In their letter, the Addiegos also object that the ballot language does not state which schools the bond funds are meant to cover. They raise concerns about “the need to redistrict some neighborhood schools, forcing over 200 children to leave their current schools.” They question the cost of reopening the Red Cedar School, writing that the Board is adding $400,000 to the annual operating budget for that purpose. They say that the District may have to “remove 7 teachers, increase class size and removing grade level sections, increasing School of Choice students by 52.”
The District administration has indicated it intends to use Red Cedar as a “transition school” to house students as their schools are rebuilt, because a lack of ground space at school properties means all schools but Donley need to be demolished before construction. Following the reconstruction of five schools (Donley, Glencairn, Whitehills, Marble, and Pinecrest), the Board has said it expects Red Cedar to become an early childhood center/pre-school. The District has indicated that no redistricting or other changes in the operations of the currently open five elementary schools would take place until 2021 at the earliest and then only after discussions with the community and action by the Board.
On the pro side, former School Board Trustee Kath Edsall recently penned an essay for website Public Response which outlines the reasons she believes the District needs to pass the bond and maintain the levels of Schools of Choice students. Without opening the doors to students from outside the District, Edsall writes, the residential population would only be enough to support three of the current five elementary schools.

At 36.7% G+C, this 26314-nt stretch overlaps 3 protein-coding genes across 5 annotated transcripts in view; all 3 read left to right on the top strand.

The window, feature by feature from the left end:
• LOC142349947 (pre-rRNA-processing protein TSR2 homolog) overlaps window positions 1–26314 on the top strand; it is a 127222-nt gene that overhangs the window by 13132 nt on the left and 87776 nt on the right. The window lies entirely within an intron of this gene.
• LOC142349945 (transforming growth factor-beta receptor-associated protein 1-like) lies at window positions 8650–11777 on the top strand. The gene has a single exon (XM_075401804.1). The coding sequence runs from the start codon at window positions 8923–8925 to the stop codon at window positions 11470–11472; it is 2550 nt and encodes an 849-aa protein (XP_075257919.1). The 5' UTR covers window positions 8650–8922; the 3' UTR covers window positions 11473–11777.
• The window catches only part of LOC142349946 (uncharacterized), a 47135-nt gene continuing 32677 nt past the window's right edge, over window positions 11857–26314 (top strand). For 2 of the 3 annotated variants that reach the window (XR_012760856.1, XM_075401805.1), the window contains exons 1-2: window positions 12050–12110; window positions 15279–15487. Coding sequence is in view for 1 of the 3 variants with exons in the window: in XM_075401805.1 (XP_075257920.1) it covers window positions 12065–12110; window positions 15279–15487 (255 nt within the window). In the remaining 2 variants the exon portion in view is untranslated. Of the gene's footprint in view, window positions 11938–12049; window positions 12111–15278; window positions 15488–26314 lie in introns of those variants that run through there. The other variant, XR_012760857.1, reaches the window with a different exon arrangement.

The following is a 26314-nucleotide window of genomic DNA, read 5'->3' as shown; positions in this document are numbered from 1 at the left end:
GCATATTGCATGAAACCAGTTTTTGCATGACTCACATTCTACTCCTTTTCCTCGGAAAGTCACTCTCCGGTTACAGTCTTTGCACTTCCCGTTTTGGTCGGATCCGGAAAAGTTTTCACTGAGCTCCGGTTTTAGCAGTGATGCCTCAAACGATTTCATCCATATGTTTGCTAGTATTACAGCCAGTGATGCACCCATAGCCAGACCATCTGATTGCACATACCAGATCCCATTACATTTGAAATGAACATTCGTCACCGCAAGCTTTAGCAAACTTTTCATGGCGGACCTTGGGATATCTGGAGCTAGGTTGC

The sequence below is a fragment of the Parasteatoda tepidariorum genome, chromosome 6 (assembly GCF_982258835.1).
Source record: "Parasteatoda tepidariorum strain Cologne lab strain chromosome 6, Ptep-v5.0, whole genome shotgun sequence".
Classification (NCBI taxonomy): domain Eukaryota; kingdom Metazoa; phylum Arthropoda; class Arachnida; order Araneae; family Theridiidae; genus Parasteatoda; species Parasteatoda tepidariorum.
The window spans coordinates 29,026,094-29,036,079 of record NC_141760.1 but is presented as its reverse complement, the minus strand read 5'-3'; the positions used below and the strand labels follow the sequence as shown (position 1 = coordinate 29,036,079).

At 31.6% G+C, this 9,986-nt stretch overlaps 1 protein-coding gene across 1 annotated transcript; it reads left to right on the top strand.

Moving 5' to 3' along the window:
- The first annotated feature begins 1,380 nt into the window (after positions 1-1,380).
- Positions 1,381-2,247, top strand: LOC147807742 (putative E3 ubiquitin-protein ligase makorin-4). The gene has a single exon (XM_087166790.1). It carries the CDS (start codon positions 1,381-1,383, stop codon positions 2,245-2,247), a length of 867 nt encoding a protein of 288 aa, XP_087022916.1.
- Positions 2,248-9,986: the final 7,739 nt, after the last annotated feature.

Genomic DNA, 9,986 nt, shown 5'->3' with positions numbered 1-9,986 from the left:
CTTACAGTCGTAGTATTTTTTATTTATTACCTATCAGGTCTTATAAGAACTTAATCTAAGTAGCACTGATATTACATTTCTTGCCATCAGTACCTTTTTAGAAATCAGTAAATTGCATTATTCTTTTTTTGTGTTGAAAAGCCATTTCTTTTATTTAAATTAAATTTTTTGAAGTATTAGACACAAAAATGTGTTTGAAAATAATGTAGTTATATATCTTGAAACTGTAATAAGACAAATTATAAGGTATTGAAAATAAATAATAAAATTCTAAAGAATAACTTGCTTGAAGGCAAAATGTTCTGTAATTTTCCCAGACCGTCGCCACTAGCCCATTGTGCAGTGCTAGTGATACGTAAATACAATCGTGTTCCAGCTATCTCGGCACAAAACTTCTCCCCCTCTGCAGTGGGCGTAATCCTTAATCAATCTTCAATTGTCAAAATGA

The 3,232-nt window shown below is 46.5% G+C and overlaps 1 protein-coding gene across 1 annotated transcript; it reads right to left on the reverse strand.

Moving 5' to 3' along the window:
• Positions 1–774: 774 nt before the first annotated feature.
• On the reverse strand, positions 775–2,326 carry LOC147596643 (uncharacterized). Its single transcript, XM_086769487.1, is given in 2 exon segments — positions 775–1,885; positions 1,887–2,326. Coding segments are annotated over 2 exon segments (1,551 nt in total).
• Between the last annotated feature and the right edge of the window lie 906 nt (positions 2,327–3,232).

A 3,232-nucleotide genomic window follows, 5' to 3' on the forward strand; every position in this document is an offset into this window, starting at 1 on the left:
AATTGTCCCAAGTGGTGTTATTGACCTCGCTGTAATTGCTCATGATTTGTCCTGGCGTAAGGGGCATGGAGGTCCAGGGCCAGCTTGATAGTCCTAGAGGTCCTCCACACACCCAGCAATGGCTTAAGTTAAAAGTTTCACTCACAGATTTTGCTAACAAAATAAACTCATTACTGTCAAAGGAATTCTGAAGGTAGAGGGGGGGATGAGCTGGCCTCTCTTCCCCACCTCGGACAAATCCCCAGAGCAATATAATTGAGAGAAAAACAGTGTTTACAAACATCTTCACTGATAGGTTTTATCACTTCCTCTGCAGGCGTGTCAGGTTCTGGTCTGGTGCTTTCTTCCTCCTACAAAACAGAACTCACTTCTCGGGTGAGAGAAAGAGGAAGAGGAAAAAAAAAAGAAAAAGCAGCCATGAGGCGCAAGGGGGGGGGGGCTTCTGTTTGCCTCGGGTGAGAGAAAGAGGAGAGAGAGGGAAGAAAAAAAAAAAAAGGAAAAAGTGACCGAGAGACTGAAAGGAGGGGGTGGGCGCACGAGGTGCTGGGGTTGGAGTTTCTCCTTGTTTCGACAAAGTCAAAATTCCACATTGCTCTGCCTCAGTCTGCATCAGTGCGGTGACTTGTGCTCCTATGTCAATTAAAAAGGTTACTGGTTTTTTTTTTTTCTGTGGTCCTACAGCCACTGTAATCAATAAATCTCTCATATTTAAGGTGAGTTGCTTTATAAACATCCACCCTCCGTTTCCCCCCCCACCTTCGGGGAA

“As funding for public education has decreased, it has been imperative to maximize the number of students in each classroom from kindergarten through graduation. A reality some may disagree with, but a reality nonetheless,” Edsall says.
Eliminating Schools of Choice students from ELPS would also leave excess capacity in the middle school, which was recently redesigned to accommodate 6th graders. In addition, transportation costs increase with fewer buildings, according to Edsall. She contends that with the stability of resident enrollment and stable finances, a six-elementary-school plan would allow the District to address the significant needs of the elementary buildings and focus on early childhood programming at Red Cedar.
The use or non-use of Red Cedar School as a sixth elementary school and/or something else has been and continues to be a contentious issue in East Lansing. It is likely to become even more so with the new revelation that MSU has been talking with the District about having MSU use Red Cedar as the location for another MSU-administered early childhood lab school under the condition that part of Red Cedar also be operated by ELPS as an elementary school, all assuming the bond passes.
In their letter, the Addiegos raise the issue of Red Cedar. (Rima Addiego was Board President at the time the Board voted to close Red Cedar.) The Addiegos quote an email by Board Trustee Nichole Martin, saying it showed that the “School Board is not confident in this bond proposal as evidenced by School Board member Nichole Martin’s March 5th 2017 letter to hundreds of East Lansing faculty, staff, Board members and the Superintendent,” because in that letter, Martin raised questions about the costs versus benefits of reopening Red Cedar.